Thanks Giving Brunch Committee, Lorky Libaridian, Vartus Varadian, Tsoleen Sarian, Executive Director, Nicole Babikian event chair and Armine Manukyan missing: Talin Badrikian (Winslow Martin photo)

Project Save Hosts Afternoon of Thanks for Donors and Supporters


By Alin K. Gregorian

Mirror-Spectator Staff

WALTHAM, Mass. — Project Save Armenian Photograph Archives turned the tables on its supporters on November 19; instead of asking them, as any small non-profit does regularly, for their support, staff and a committee hosted a brunch at the Westin Hotel to thank all donors and volunteers.

From left, Connie Koutoujian, Anita Shishmanian and Adrienne Amirian (Winslow Martin photo)


As guests were heading into the main hall for lunch and speeches, the hotel lost power as a result of a howling storm. The mood was not dampened however; in fact, because of the lack of microphones, a certain less formal spirit took over.

The afternoon provided the opportunity to see the transition of leadership from founder and former executive director Ruth Thomasian to Tsoleen Sarian as well as the announcement of the organization’s new ventures.

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“The objective of today is to say thank you. In appreciation to Ruth Thomasian our founder, to you our supporters and friends, to our photo donors, staff, and volunteers. I will also share with you what is ahead for Project SAVE, and how you are a part of our future,” said Sarian.

Sarian spoke about the new collaborations Project Save has embarked upon with Houshamadyan (, a project which seeks to recreate a picture of life in the Ottoman Armenian towns and villages.

“It is a vibrant and dynamic organization and is growing and expanding,” Sarian said.

Next, she said, Project Save is collaborating with Digital Commonwealth, which provides access to materials through a consortium of libraries, museums, archives, and historical societies from across Massachusetts. It has shared 220 banquet and panorama photos with Digital Commonwealth.

“This collaboration brings awareness to our work beyond the Armenian community, as the photos can be explored across a variety of websites,” she said.

She also announced that Project SAVE has signed an agreement with the USC Shoah Foundation ( to work together to develop educational resources centered around the use of Project SAVE. “By expanding their IWitness program to include Armenian photographs from Project SAVE, this collaboration will afford teachers and students the opportunity to gain insight to a more complete story of the Armenian people, pre-genocide to post-genocide,” she said.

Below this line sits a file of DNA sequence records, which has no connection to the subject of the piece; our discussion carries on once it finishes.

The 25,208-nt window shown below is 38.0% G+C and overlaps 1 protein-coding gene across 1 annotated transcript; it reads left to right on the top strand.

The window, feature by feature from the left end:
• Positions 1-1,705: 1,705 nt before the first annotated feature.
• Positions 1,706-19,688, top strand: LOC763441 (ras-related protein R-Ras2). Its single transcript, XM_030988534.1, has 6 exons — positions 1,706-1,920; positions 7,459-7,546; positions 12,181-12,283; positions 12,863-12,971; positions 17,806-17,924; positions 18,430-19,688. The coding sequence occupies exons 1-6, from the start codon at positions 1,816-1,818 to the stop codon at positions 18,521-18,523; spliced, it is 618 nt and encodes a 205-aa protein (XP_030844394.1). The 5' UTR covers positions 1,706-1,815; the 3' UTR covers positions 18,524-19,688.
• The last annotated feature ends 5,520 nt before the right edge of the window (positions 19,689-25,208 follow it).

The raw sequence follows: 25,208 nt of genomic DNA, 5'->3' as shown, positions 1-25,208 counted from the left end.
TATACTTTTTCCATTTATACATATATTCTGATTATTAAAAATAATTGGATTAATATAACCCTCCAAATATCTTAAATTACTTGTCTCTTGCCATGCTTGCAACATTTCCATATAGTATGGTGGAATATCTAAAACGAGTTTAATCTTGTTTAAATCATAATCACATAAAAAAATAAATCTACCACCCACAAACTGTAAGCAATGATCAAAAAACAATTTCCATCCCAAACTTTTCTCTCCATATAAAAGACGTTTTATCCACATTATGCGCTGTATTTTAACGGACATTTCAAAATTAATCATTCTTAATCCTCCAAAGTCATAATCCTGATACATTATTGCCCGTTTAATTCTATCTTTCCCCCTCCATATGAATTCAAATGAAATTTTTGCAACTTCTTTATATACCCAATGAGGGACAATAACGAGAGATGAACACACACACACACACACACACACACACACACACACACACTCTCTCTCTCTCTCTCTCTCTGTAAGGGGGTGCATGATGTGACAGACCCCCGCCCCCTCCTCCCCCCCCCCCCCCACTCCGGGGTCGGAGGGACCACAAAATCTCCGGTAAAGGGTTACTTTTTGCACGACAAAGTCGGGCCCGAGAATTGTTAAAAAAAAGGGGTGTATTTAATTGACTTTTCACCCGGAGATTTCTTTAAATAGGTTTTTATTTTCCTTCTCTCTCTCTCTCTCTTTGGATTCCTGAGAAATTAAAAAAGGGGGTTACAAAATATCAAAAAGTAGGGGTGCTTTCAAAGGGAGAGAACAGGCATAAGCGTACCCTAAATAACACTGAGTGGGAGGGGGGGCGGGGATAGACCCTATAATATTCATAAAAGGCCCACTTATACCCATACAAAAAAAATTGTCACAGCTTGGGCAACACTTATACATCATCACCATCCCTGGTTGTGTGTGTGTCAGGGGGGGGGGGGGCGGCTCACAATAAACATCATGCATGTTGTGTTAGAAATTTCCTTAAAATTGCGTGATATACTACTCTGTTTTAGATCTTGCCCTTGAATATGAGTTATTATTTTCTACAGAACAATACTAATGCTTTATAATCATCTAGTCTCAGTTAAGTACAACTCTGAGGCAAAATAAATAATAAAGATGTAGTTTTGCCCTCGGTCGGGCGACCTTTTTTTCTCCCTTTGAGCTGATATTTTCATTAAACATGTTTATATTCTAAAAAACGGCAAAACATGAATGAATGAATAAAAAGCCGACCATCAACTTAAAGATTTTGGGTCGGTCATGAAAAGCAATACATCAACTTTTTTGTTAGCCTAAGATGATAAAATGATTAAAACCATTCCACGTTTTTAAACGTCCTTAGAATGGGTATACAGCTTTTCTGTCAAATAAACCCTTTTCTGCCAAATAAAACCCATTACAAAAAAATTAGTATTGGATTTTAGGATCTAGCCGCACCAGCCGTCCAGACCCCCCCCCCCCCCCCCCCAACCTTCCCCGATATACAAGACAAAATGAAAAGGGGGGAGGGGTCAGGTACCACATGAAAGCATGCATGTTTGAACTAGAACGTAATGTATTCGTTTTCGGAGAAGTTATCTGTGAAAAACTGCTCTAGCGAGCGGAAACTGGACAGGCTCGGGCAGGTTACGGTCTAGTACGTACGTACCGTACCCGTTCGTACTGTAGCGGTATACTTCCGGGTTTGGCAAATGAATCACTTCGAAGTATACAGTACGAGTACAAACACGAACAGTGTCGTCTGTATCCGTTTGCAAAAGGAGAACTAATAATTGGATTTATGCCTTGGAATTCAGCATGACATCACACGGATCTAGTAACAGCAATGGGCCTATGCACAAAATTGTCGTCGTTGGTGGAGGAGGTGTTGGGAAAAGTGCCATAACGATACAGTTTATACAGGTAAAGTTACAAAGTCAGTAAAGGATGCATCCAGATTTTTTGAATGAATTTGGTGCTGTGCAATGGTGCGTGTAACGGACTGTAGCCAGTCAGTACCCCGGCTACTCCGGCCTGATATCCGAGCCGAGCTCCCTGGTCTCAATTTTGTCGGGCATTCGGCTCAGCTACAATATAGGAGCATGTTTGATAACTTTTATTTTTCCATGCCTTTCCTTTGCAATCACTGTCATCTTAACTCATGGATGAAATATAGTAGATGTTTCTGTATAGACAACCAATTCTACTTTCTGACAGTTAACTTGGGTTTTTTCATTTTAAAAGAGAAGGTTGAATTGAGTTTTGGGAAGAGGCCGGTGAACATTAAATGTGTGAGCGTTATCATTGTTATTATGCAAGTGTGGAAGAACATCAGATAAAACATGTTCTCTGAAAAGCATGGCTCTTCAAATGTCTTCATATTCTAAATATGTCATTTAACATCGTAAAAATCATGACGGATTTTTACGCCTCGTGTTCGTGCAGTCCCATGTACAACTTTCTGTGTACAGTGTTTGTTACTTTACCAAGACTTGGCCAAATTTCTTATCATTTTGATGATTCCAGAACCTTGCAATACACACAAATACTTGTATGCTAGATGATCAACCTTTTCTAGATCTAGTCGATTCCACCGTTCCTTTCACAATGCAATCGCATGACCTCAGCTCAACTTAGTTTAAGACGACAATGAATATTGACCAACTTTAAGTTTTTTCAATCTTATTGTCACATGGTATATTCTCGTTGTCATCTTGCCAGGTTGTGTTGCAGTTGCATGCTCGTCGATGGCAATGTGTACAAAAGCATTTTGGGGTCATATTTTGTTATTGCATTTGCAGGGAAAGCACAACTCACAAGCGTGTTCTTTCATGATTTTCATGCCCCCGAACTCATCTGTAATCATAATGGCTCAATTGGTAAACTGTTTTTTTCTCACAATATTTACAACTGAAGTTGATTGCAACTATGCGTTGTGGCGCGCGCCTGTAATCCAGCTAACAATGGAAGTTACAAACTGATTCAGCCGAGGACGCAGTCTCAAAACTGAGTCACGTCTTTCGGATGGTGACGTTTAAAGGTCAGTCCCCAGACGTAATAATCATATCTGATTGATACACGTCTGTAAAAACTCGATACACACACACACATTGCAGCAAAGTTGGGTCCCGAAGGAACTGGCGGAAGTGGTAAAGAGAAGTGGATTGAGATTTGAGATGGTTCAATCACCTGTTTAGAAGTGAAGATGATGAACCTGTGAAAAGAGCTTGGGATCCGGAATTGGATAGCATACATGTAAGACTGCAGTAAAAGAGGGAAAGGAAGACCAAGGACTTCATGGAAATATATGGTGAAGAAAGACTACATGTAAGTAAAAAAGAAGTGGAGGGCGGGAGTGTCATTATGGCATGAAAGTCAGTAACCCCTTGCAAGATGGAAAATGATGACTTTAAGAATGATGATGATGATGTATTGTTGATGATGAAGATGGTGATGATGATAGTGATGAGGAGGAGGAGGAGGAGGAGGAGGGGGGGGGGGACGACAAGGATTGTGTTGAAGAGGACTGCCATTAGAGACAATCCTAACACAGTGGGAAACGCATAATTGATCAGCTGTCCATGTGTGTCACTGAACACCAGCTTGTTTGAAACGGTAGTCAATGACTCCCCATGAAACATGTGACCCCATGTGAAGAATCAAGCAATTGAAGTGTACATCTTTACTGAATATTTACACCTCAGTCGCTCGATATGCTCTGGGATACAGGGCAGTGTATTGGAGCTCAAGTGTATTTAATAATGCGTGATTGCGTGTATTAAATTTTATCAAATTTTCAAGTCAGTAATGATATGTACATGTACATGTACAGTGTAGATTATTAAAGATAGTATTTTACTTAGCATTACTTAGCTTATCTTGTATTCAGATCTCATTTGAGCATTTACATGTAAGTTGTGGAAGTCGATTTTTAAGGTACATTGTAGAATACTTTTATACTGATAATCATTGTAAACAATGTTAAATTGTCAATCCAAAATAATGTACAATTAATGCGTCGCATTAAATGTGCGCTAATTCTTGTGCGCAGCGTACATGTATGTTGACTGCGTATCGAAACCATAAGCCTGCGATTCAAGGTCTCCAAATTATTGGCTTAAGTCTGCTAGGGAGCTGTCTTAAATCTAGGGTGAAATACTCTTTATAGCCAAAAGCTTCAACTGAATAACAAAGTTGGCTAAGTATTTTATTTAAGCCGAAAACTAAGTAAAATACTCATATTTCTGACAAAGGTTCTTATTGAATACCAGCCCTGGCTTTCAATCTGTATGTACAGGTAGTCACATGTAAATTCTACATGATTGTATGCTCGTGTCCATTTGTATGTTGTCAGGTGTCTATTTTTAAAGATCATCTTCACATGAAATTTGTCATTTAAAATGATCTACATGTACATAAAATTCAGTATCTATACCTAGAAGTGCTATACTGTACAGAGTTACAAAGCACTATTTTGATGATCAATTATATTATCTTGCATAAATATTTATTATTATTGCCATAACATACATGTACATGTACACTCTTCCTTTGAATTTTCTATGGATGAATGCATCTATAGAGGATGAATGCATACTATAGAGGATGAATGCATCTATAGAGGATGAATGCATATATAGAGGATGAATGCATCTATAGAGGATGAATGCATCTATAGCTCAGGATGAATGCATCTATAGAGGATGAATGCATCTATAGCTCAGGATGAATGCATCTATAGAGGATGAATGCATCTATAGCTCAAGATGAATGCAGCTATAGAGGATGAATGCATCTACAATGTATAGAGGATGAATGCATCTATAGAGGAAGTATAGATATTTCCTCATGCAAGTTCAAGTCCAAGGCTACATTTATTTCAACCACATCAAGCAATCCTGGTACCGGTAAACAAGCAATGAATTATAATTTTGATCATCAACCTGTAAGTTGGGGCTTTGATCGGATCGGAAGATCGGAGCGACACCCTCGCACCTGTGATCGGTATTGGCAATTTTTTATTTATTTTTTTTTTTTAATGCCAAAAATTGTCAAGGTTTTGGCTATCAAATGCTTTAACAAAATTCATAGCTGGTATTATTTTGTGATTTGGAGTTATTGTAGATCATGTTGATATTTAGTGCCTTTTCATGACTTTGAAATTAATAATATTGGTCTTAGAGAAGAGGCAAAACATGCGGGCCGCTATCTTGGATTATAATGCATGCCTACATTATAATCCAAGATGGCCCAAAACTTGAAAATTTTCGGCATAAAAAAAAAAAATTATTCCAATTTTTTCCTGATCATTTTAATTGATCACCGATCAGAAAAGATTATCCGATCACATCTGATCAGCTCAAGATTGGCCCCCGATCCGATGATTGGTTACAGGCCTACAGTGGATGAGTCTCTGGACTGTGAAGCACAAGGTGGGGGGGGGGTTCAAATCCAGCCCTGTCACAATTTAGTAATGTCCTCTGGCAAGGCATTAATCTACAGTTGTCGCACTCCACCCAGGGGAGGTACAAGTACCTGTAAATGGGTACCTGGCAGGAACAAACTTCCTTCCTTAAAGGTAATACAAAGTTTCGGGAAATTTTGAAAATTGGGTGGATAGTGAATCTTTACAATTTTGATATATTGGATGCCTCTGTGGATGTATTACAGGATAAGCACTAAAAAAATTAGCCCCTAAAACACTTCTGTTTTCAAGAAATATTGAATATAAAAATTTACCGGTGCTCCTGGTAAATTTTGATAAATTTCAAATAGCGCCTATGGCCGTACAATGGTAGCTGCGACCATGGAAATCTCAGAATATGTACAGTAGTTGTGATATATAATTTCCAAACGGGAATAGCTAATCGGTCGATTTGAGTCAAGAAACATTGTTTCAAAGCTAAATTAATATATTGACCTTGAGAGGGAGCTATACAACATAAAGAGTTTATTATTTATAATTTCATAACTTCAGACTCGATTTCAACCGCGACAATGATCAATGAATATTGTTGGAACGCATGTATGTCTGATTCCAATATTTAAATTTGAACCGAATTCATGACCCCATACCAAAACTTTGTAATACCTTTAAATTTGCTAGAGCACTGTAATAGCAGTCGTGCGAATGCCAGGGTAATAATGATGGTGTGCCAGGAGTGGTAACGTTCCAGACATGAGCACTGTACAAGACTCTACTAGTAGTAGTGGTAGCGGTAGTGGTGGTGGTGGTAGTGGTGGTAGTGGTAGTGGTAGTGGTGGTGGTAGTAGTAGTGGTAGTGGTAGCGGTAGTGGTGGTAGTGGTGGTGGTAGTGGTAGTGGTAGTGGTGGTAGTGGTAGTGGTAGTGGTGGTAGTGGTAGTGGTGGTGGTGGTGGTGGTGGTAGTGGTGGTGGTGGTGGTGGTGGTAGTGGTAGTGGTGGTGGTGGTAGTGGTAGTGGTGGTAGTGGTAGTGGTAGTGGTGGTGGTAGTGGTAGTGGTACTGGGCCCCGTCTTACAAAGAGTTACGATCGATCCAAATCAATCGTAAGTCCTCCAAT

Legacy of Ruth Thomasian


Sarian invited Dorothy Keverian to speak, adding that she and her husband, Jack, have been longtime sponsors. Keverian, beaming with delight, asked for a standing ovation for Thomasian, who in keeping with the light mood, ran from the back of the room to the front, waving a napkin.

“You are incredible, giving of yourself for 42 years,” Keverian said. She also pointed out to an enlarged picture on display of the late speaker of the Massachusetts House of Representatives, George Keverian, her husband’s brother, on horseback as a child, one of the many the family has donated to Project Save.

“He said ‘work with Ruth Thomasian. I just gave her photos of yesteryear,’” said Keverian, quoting her brother-in-law.

“The photographs allow us to see the Genocide and the happiness before the Genocide and life today,” Keverian added. “My children have found this valuable, particularly with the calendar.”

Every year, Project Save publishes a calendar with a specific theme. This year’s theme is “Our Armenian Journey,” focusing on immigrants and refugees in recent times.

“Jack and I have found this to be our favorite philanthropy and George had something to do with that,” Keverian said. “It keeps the photographic heritage of the Armenian community worldwide and [makes available] visual resources to researchers.”

Then she concluded, “The new executive director [Sarian] has done a fabulous job,” before adding in jest, “The only reason Ruth picked her was that she was Aintabsi.”

Next, the program turned to Thomasian in earnest. Said Sarian, “Someone recently described Ruth and her work as ‘an admirable project started and managed by one determined woman to preserve and disseminate historically significant photo record of Armenian life both before and after the genocide and both in historic Armenian land and in the diaspora.’